Storytellers tread on thin, scary ice when they make light of heavy situations. Our thresholds as listeners are dependent on our personal biases — this was discussed in a recent MR round table on the gravity of our words: jokes about race, gender and sexuality affect each individual differently.
“Rape jokes” are at the top of my limits. They’re never funny. They stir physical reactions like a clenched jaw or tightened fists. But comedians make them. Strangers make them. Friends make them. I remind myself that they’re in it for a punchline; that they’re telling a story with humor as opposed to malicious intent. And I have a choice: to tolerate it, or leave the room — because people are going to say what they want to say, right? Freedom of speech.
Where this important freedom clouds the water is when the media argues that such jokes proliferate rape culture. Whether this is true or not is widely debated, and can be likened to the correlation struck between video games and gun violence. Or music and crime. And somewhere in the crowd, someone is always shouting, “It’s a joke! It’s art! Lighten up!”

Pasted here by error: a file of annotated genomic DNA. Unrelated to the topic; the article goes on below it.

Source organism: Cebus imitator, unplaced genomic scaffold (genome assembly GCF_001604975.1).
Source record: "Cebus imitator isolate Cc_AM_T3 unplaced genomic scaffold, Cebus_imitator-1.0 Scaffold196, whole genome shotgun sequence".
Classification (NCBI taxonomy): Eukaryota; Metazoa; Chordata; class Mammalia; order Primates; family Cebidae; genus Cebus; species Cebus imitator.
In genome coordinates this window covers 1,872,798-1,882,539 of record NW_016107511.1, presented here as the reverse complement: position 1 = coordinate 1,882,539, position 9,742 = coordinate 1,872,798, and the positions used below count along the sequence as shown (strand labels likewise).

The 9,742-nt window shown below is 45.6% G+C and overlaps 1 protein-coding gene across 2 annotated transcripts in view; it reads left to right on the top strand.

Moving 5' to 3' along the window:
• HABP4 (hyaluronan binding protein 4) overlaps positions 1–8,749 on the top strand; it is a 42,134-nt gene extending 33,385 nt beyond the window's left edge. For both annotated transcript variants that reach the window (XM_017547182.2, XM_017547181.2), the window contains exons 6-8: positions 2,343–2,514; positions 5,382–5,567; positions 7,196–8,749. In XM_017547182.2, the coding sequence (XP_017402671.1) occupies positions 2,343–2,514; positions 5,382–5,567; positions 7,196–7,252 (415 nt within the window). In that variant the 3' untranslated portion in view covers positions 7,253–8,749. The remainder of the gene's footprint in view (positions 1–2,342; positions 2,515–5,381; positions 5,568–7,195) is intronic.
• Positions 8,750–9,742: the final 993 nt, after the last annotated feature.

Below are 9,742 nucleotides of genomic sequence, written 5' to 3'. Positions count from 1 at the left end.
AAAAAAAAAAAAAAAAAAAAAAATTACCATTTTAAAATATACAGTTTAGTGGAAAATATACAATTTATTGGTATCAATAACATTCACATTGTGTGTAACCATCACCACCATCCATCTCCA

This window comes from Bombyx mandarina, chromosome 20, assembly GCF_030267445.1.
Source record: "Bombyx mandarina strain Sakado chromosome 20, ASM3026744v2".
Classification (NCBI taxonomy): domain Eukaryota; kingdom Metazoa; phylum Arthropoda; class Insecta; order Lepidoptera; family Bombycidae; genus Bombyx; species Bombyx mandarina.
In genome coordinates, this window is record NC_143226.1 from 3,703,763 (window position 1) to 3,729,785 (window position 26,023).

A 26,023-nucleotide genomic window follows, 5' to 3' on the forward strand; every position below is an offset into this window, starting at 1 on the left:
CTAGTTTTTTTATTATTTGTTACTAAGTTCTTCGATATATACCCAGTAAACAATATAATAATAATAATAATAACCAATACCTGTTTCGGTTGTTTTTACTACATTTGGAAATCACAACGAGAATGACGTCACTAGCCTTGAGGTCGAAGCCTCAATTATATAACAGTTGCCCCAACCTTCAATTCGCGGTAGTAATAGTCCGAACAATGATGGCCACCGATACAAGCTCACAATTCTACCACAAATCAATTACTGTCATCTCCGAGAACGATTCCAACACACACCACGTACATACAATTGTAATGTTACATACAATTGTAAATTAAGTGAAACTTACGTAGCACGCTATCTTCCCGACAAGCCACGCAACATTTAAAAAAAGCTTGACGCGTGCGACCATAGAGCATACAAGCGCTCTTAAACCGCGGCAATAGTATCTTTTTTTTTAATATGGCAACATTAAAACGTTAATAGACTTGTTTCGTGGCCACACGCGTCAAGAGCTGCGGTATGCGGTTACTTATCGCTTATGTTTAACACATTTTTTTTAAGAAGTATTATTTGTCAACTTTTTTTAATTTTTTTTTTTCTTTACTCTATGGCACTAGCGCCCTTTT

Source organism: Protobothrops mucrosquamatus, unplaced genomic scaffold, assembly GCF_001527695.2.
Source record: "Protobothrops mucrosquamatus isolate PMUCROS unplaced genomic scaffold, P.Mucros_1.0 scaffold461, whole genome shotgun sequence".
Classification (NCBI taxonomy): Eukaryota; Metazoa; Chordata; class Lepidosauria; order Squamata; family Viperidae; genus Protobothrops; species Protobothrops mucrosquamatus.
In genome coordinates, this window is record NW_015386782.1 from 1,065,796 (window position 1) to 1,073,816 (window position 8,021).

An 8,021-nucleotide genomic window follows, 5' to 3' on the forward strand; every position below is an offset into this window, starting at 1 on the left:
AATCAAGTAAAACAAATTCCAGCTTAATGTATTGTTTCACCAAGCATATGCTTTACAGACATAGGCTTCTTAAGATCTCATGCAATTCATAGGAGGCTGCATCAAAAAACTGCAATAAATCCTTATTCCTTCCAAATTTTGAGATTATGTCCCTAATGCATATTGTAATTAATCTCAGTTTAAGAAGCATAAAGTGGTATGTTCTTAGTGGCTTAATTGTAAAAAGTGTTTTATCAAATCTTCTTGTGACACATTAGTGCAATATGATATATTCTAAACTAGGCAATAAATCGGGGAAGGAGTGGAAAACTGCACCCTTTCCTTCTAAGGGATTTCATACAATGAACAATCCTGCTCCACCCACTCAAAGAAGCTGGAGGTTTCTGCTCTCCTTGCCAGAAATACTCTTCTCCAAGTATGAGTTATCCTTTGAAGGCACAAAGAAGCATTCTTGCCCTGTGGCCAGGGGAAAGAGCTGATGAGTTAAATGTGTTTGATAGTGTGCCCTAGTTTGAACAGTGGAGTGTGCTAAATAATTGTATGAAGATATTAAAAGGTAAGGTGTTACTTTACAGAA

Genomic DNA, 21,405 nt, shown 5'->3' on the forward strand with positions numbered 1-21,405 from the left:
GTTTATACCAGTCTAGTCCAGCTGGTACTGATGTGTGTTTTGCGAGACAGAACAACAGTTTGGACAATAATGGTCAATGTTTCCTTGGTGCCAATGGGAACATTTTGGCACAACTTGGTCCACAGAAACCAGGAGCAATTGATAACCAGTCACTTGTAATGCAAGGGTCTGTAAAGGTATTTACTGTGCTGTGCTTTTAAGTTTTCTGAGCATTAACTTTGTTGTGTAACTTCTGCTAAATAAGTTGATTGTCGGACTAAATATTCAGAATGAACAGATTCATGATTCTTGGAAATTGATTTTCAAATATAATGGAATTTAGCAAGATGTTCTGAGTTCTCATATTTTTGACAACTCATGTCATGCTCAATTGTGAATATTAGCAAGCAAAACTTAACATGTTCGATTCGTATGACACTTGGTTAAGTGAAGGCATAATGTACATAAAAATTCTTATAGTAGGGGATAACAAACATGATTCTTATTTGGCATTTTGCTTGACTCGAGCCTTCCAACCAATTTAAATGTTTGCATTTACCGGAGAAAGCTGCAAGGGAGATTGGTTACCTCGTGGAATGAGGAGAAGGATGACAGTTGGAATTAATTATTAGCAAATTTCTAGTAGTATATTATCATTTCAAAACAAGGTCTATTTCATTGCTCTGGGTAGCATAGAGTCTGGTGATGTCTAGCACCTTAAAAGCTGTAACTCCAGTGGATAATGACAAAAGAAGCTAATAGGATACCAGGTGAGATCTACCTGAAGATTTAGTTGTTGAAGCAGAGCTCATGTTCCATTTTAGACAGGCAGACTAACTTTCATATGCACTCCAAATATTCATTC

But my point here is not to argue. It’s to highlight that sometimes jokes — humor — change the conversation.
In a skit that’s making waves across the Internet, Amy Schumer parodied Friday Night Lights while fearlessly hitting the notion of rape culture. The original show was about a community obsessed with football. In Schumer’s version, it’s about a football team obsessed with rape and the community that supports it. Then a new coach comes to town with a game plan. He writes it down on a dry-erase board before a roomful of young men: “No raping.”
“You might look at this scene and think we’re making light of something serious, but we really are trying to educate,” Schumer said at the Tribeca Film Festival, per Time.com. “We know what message we want to send, and then we also think the premise is funny, and then we go to town.”
The skit is important. It makes a statement. It is funny and it is well done (Josh Charles as Coach Taylor!). If it gets shared because the “jokes” landed, and the message was heard loud and clear: that rape is never okay, you can consider this a coup for Schumer and frankly, the rest of us.
If it gets shared because someone hates it, that’s fine too. The skit deserves to be seen. It should be traded and talked about because as women and men who believe in free speech amid a reality that rape in our society is prevalent (whether we want to blame the culture or not), we have to do two things: 1) reject the overarching level of political correctness neutering our opinions, and 2) shout from the rooftops that our bodies, and our voices, demand to be protected. So, let’s do that.